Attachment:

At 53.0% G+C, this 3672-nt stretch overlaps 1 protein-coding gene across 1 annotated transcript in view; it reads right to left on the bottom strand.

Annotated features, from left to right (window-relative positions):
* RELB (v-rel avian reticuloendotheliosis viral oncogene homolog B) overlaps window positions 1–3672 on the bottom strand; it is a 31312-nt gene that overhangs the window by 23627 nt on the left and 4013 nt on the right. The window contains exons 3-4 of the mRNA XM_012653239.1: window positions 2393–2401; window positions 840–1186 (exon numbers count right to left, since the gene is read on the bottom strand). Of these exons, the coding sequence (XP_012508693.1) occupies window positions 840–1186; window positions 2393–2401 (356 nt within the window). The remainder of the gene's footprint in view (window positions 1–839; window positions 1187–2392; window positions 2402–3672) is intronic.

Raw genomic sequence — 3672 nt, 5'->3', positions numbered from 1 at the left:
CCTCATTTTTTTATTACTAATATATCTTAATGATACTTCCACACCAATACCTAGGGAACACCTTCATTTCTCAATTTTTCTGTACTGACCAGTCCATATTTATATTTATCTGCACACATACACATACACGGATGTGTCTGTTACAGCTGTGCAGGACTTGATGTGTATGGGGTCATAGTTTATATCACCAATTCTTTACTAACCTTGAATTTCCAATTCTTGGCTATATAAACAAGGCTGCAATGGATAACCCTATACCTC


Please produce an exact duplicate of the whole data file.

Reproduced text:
At 53.0% G+C, this 3672-nt stretch overlaps 1 protein-coding gene across 1 annotated transcript in view; it reads right to left on the bottom strand.

Annotated features, from left to right (window-relative positions):
* RELB (v-rel avian reticuloendotheliosis viral oncogene homolog B) overlaps window positions 1–3672 on the bottom strand; it is a 31312-nt gene that overhangs the window by 23627 nt on the left and 4013 nt on the right. The window contains exons 3-4 of the mRNA XM_012653239.1: window positions 2393–2401; window positions 840–1186 (exon numbers count right to left, since the gene is read on the bottom strand). Of these exons, the coding sequence (XP_012508693.1) occupies window positions 840–1186; window positions 2393–2401 (356 nt within the window). The remainder of the gene's footprint in view (window positions 1–839; window positions 1187–2392; window positions 2402–3672) is intronic.

Raw genomic sequence — 3672 nt, 5'->3', positions numbered from 1 at the left:
CCTCATTTTTTTATTACTAATATATCTTAATGATACTTCCACACCAATACCTAGGGAACACCTTCATTTCTCAATTTTTCTGTACTGACCAGTCCATATTTATATTTATCTGCACACATACACATACACGGATGTGTCTGTTACAGCTGTGCAGGACTTGATGTGTATGGGGTCATAGTTTATATCACCAATTCTTTACTAACCTTGAATTTCCAATTCTTGGCTATATAAACAAGGCTGCAATGGATAACCCTATACCTC